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Spanish artists visit

Thursday, 21st April, 2011

CULTURE EXCHANGE: Mayor Wincen Cuy with Spanish artists Juan Barba Robles and Jesus Del Toro Cardena, who are visiting as part of the EMED Historical Mining Towns Cultural Exchange Program. CULTURE EXCHANGE: Mayor Wincen Cuy with Spanish artists Juan Barba Robles and Jesus Del Toro Cardena, who are visiting as part of the EMED Historical Mining Towns Cultural Exchange Program.

The next stage of a cultural exchange program is underway, with two Spanish artists visiting the city to learn about our history and way of life.

Painters Juan Barba Robles and Jesus Del Toro Cardena, from the region of Riotinto in the south of Spain, arrived in the city on Monday afternoon.

Their visit is an initiative of the EMED Historical Mining Towns Cultural Exchange Program.

The cultural exchange, inspired by mining company EMED, links Broken Hill and fellow mining centres Riotinto in Spain and Banksa Stiavnica in Slovakia.

This is the first time that artists have visited Broken Hill through the exchange. 

Local artists Geoff DeMain and Eric McCormick, along with local photographer Robin Sellick, visited Riotinto last year as part of the project.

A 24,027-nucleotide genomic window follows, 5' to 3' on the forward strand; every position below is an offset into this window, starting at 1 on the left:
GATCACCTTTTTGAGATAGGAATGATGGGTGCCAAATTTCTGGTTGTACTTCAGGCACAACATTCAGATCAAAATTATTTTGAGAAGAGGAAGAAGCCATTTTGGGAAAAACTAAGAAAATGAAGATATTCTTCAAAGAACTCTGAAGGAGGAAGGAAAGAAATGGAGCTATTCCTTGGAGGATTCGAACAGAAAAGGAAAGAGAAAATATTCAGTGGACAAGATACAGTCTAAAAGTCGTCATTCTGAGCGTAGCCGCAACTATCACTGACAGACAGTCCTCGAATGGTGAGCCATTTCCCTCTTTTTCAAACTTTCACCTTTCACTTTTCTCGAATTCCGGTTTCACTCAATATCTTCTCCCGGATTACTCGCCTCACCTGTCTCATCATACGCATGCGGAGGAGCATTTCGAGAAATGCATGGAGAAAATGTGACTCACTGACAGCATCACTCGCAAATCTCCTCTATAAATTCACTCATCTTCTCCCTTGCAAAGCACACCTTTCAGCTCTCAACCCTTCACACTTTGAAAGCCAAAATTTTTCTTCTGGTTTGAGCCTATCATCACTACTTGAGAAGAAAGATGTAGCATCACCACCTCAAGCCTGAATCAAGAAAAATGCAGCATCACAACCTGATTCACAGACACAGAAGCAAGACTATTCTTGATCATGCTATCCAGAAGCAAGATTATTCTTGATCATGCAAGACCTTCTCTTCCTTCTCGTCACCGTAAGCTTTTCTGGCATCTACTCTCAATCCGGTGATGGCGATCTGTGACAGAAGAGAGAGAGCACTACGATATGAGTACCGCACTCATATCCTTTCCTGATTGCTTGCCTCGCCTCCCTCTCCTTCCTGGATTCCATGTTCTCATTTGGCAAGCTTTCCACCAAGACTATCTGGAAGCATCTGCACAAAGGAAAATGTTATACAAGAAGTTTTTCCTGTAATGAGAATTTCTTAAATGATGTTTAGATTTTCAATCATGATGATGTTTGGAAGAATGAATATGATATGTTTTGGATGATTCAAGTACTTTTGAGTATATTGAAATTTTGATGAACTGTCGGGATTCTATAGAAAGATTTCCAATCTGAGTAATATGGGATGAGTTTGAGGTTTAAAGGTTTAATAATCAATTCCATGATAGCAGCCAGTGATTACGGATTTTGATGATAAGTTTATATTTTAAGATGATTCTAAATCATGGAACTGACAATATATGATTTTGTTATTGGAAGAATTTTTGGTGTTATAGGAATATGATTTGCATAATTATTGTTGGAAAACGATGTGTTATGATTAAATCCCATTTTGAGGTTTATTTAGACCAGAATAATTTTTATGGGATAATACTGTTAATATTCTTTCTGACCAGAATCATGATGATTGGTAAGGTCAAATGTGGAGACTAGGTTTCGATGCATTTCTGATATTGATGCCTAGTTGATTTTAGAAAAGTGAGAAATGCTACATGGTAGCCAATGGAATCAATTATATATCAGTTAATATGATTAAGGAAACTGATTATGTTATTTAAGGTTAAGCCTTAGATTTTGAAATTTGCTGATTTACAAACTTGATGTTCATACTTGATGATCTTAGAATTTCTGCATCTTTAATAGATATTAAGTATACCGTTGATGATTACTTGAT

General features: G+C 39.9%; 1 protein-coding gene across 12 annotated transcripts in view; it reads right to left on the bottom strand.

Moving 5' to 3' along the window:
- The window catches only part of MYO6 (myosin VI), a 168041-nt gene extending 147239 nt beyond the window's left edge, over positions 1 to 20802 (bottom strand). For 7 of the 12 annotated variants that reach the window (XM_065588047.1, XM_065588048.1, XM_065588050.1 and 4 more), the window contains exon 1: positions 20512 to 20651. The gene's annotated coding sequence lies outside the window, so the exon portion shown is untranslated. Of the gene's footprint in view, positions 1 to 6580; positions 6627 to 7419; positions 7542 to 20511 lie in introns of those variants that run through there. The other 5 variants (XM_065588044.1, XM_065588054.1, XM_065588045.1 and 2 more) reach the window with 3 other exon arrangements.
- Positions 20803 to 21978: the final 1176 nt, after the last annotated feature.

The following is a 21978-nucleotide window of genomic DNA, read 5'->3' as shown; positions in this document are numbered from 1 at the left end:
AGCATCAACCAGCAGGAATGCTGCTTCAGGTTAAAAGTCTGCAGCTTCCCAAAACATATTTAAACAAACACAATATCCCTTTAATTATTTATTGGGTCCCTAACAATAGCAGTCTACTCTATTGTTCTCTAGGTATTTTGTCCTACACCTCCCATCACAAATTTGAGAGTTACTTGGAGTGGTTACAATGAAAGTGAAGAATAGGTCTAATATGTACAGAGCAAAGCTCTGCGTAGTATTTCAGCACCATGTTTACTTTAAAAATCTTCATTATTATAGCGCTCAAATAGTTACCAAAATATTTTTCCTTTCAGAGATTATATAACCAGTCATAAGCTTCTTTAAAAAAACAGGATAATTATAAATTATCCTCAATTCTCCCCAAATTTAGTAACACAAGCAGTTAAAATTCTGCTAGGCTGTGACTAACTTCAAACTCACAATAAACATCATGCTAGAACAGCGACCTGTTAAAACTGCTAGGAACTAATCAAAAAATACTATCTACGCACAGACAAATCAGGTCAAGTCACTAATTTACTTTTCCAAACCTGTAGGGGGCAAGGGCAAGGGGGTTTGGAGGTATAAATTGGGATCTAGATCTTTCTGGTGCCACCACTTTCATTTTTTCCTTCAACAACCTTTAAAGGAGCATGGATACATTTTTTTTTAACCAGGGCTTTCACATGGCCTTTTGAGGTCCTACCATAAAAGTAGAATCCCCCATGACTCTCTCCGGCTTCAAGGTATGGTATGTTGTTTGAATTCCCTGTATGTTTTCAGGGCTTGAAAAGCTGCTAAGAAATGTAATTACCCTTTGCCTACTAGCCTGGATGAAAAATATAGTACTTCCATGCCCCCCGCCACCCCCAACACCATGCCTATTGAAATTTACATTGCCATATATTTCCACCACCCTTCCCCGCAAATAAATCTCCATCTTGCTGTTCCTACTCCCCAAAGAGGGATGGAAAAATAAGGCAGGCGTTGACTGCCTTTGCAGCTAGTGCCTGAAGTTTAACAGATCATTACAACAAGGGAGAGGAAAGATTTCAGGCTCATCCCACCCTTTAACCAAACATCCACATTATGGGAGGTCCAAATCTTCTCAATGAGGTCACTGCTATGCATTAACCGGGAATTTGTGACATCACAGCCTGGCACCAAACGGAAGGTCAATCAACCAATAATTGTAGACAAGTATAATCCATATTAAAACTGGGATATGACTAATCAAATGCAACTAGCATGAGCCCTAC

The two Spanish artists, who will be in the city for ten days, said they were invited to the city by Mr Sellick, who runs the cultural exchange.

On Tuesday they met with Mayor Wincen Cuy and presented him with gifts from Spain which included a photographic book to showcase regions in Spain, as well as music and DVDs that were made in the south of the country.

While Mr DeMain painted a mural in Riotinto as part of the exchange, Mr Barba Robles and Mr Del Toro Cardena will not be reciprocating as their visit is so short.

But they plan to tour the city and learn as much as they can.

Mr Sellick said the artists will talk about future projects with the exchange and meet local artists to exchange ideas.

They will also visit Mutawinji National Park and learn about Aboriginal art and culture.

"(Juan and Jesus) will visit local artists ... getting a sense of what it is like to live in Broken Hill and compare it with (Riotinto)," Mr Sellick said.

Mr Sellick said the mining company Rio Tinto was named after the town just like BHP was named after Broken Hill.

"(Broken Hill) has many things in common with Riotinto ... there are many things we can learn and teach each other," he said.

"This is an opportunity ... (for the ambassadors) to learn as much as they can about how we live ... and foster relationships." 

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